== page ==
Starting a Business and Opening a Bank Account in The US and Chile

I finally finished the process of legally creating a Chilean business and getting my business bank account. I also just created another US business and opened a bank account. Here’s the process and time required for each.

USA – Wisconsin LLC, Federal Tax ID Number and Business Checking Account

LLC and Tax ID Number

  1. Go to Department of Financial Institutions website
  2. Fill out application form
  3. Pay $130 online with credit card
  4. Go to IRS website
  5. Fill out forms
  6. Click Submit

Total time: 10 minutes

Documents received: LLC registration paperwork from State of Wisconsin. Tax ID number (FEIN) from the IRS.

Bank Account

  1. Walk into bank with LLC paperwork and Tax ID Number
  2. Fill out four page form
  3. Sign your name
  4. Deposit a check for $55.00
  5. Print your debit card in the bank

Total Time: 20 minutes, plus travel time.

  • Total time – 30 minutes
  • Total money spent – $130
  • Deposit held by bank $55
  • Bank Account Cost: Free

Chile – SpA, RUT and Business Bank Account

An SpA is basically a Chilean LLC, the RUT is the tax ID number.


  1. Find an attorney, pay a retainer
  2. Fill out paperwork with attorney
  3. Wait for attorney to finish paperwork
  4. Go to notary and sign paperwork. Fingerprint three places. Pay $200
  5. Wait for notary to send paperwork to attorney’s office
  6. Send attorney copy of Carnet (national ID card) and other identification documents
  7. Attorney takes paperwork to SII (Chilean IRS) to apply for RUT (tax id number)
  8. Get listed in legal Chilean business registry. Pay $50.
  9. Wait for SII to process your paperwork
  10. Receive confirmation, pay attorney

Total Time: Five weeks. Mine was a special case because of visa issues, but three weeks is totally normal.

Total Costs and fees: $2500. Maybe as low as $1500 without visa issues.

Bank Account

I needed a bank account to accept money from the US and use it to purchase goods in Chile. I didn’t need credit cards, lines of credit, loans or anything else. Just a place to deposit money and spend money. I went to five banks and this was the only bank that actually gave me an account. See end of post for each bank’s requirements.

  1. Go to bank
  2. Ask for account
  3. You must have a personal account at the bank to get a business account
  4. Fill out ten page personal bank account application form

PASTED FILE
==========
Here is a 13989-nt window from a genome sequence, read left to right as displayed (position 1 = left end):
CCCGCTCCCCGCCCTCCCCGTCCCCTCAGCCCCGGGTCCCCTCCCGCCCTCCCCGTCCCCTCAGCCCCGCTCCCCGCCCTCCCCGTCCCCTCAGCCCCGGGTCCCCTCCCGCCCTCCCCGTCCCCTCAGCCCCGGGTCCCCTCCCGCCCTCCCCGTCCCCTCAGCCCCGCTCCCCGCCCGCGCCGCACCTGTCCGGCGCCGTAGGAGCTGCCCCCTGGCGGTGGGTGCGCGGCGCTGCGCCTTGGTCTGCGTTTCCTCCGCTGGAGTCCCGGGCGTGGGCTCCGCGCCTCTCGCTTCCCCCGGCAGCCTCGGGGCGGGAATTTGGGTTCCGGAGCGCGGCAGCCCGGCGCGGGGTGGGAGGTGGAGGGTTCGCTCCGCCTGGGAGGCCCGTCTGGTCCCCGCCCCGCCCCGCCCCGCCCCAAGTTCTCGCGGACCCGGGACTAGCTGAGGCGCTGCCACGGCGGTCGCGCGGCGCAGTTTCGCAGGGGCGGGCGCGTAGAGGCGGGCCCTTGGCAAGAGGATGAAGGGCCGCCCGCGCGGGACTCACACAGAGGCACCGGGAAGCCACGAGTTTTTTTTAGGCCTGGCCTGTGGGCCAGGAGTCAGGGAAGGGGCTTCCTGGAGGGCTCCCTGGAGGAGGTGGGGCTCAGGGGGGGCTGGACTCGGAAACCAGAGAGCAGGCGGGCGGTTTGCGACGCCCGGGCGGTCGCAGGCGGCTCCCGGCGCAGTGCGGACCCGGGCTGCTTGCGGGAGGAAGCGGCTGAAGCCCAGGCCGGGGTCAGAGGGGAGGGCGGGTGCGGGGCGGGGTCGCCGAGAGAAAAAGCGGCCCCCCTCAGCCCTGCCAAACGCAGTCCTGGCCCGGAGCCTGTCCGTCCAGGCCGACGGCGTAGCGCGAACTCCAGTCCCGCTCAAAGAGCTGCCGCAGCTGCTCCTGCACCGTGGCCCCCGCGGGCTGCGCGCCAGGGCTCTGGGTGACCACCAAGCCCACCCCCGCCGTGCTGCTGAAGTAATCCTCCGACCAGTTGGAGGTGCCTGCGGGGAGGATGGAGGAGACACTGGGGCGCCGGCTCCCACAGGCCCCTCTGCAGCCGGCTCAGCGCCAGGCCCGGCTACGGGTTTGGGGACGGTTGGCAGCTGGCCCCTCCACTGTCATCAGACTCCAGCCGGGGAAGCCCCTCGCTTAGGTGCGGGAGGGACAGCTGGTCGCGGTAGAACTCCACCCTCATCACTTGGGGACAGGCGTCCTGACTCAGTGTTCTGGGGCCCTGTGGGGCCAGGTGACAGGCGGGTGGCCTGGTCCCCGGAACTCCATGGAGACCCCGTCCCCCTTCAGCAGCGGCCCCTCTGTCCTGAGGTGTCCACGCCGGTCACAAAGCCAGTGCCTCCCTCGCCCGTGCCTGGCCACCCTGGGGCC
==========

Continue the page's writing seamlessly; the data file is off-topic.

5. Sign 8 times, 8 fingerprints
  6. Show proof of income in Chile of at least $900 per month
  7. Show an employment contract
  8. Get a credit report
  9. Show a business plan
  10. Send in your resume
  11. Send bank statements at other banks or foreign banks
  12. Recommendation letter from bank with at least 5 years and $10,000 deposits
  13. Wait
  14. Wait some more
  15. Send in more paperwork
  16. Sign paperwork again
  17. Put at $3000 untouchable deposit to securitize account
  18. Wait two weeks to get checks, credit cards or be able to access online banking.

Total Time: 4 weeks.


  • Total time – 9 weeks
  • Total money spent – $2500
  • Deposit held by bank – $3000
  • Bank Account Cost – 10/month
  • Documents Signed – 12
  • Fingerprints – 12
  • Trips to bank – 5


opeing a business usa chile large


Chile’s banking and business creation system are both extremely bureaucratic, cost a lot and hold bank entrepreneurship. Asech, Chile’s entrepreneurship association, is doing great work to force the government to make it easier. They’ve taken on the notary lobby and passed a law that allows you to create a business in one day. In reality it takes at least a week the first time through, but it’s great progress. Right now only one type of business is available online, but more will be available shortly.

Asech is also working with a bank to allow an immediate deposit account for new businesses. This is still awhile off it seems, but when it’s approved, it will make Chile much more competitive. All of these barriers to business creation shield the elites and entrenched interests in power and prevent competition and entrepreneurship. Asech and the government are doing a good job to try to make things better, but its extremely slow. If you’re interested in seeing my attempts to open an account at multiple banks, read on:

Bank Requirements

Bank 1